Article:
A collection of memorials, biographical sketches, articles, personal letters, photographs and wartime reminiscences by and about those brave young men who both matriculated at VMI and rode with the 43rd Battalion Virginia Cavalry - Mosby's Rangers. 9 x 11 Hardback,
Making Do: Substitutions of Scarce Items During the Civil War, by Virginia Mescher. As the war progressed, the Union blockade of Southern ports became tighter, and more and more everyday items became unavailable. This booklet contains a sample of some of the ways the people of the South coped with shortages. It includes ways to produce clothing items, food makeshifts (including some of the exotic meats), replacements for household supplies, and miscellaneous ways to replace ordinarily common items, e.g., glue, or stretch the available supply of scarce items like paper.
The Life of Johnny Reb: The Common Soldier of the Confederacy, by Bell Irvin Wiley. Still regarded as one of the best available accounts of the ordinary citizens who made up the Confederate army. It is not about the battles and skirmishes fought by the Confederate foot soldier. Rather, it is an intimate history of the soldier's daily lifethe songs he sang, the foods he ate, the hopes and fears he experienced, the reasons he fought. (444 pages, 9 x 6, Paperback)
Letters Home: A Collection of Original Civil War Soldiers' Letters. There were no telephones, no radios, no television in the 1860's, so the only record we have of the conflict and the day-to-day life of the soldiers is from newspapers and books of the time and from surviving original letters from the soldiers themselves. This booklet is designed to provide a brief insight of some of the major battles from the soldiers' point of view. (27 pages, 8.5 x 5.5, Paperback)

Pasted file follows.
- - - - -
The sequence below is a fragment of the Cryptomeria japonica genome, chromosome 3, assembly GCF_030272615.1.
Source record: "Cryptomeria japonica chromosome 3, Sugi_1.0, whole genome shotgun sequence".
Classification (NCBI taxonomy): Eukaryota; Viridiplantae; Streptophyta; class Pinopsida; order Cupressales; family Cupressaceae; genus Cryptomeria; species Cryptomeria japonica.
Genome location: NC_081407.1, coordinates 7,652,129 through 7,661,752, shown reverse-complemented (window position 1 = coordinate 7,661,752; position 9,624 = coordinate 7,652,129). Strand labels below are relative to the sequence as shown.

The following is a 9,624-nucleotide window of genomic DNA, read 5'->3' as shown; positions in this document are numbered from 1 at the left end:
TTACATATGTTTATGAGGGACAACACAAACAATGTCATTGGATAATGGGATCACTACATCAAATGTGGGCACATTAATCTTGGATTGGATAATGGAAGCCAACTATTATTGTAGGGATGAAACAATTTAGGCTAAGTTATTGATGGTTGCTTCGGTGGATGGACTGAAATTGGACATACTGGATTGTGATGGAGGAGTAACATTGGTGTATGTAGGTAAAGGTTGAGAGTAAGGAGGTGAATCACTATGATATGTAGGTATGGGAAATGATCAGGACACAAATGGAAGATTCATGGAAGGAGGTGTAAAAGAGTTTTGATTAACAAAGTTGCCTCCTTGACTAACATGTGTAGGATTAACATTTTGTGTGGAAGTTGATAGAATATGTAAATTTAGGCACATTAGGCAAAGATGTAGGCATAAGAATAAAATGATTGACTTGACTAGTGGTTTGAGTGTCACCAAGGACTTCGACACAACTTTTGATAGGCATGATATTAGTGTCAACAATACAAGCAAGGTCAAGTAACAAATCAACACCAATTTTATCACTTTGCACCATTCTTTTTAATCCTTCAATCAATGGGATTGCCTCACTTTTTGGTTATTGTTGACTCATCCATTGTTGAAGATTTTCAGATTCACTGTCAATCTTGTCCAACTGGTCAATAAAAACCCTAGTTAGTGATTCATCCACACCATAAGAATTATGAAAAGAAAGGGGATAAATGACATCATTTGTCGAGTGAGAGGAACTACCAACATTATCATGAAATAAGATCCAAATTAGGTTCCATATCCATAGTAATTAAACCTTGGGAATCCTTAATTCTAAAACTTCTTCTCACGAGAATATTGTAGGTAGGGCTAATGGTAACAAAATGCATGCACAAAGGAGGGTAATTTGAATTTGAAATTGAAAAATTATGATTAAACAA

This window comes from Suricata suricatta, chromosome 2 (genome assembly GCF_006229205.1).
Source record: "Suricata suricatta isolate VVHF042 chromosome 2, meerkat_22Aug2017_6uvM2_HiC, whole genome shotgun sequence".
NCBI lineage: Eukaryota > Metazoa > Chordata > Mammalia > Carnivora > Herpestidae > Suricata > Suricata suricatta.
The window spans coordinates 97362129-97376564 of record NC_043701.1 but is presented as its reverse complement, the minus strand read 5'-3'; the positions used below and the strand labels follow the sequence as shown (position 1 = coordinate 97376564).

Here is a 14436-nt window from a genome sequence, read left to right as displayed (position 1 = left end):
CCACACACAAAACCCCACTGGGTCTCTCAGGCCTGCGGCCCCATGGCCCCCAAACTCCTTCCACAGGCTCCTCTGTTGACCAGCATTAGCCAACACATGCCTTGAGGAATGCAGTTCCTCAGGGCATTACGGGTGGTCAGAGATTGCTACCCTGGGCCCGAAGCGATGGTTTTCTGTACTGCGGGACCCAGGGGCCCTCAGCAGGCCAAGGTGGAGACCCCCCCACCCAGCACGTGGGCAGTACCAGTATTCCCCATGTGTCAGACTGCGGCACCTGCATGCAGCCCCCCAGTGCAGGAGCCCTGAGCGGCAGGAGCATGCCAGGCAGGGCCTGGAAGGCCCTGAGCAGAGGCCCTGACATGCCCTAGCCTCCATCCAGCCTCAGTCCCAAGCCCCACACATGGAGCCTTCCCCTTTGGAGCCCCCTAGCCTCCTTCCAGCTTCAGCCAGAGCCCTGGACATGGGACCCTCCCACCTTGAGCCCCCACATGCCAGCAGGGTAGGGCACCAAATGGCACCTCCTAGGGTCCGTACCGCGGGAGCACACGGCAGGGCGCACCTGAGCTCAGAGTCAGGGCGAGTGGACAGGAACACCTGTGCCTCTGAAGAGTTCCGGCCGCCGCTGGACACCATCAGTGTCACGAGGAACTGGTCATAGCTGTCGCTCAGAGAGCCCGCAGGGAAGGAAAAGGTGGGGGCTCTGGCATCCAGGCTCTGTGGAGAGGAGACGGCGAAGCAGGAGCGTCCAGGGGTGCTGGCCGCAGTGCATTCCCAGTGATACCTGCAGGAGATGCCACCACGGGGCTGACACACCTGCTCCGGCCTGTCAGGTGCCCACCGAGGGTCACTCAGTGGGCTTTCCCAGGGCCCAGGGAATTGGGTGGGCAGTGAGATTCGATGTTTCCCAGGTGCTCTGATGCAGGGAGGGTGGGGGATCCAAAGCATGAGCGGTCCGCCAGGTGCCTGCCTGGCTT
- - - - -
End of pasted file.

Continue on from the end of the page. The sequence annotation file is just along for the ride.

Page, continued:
The Life of Billy Yank: The Common Soldier of the Union, by Bell Irvin Wiley. Draws upon the letters and diaries of innumerable Union soldiers and on other first-hand accounts. Describes well the rigors of training and camp life, the diseases and unhealthy living conditions which plagued the Union army, the boredom and enforced routines, the bad food, temptations to vice, and experience of combat. (454 pages, 9 x 6, Paperback)
Filled with numerous period images, this booklet traces the movements of John Wilkes Booth from his assassination of Abraham Lincoln right up to his capture and death twelve days later. The fate of his fellow conspirators is also included. By Edward Steers, Jr. Paperback, 72 pages.
The Jewish Confederates, by Robert Rosen. Rosen introduces readers to the community of Southern Jews of the 1860's, heretofore lost to historians and the general public. He reveals the remarkable breadth of Southern Jewry's commitment to the Confederate Cause.(374 pages, 7.5 x 10, Hardcover)
Lee's quiet demeanor and military persona often obscured his lighter side, and many Civil War buffs are unaware of the diverse range of his humorous observations and antics. He joked about himself, academia, military food, spiritualism, courtship and marriage, artists, newspaper editors, fashion, and more. By Thomas Forehand, Jr. Paperback, 112 pages.
An essential to-do list for the Civil War. Inside this book, pictures, places, objects, and stories of the Civil War weave a hard-won lesson of loss and triumph on a continental scale. Ranging across nearly two dozen states, former territories, and the District of Columbia, this simple-to-use guidebook gives concise descriptions and key images for each entry plus clear directions on where to look or how to get there. Paperback, 261 pages.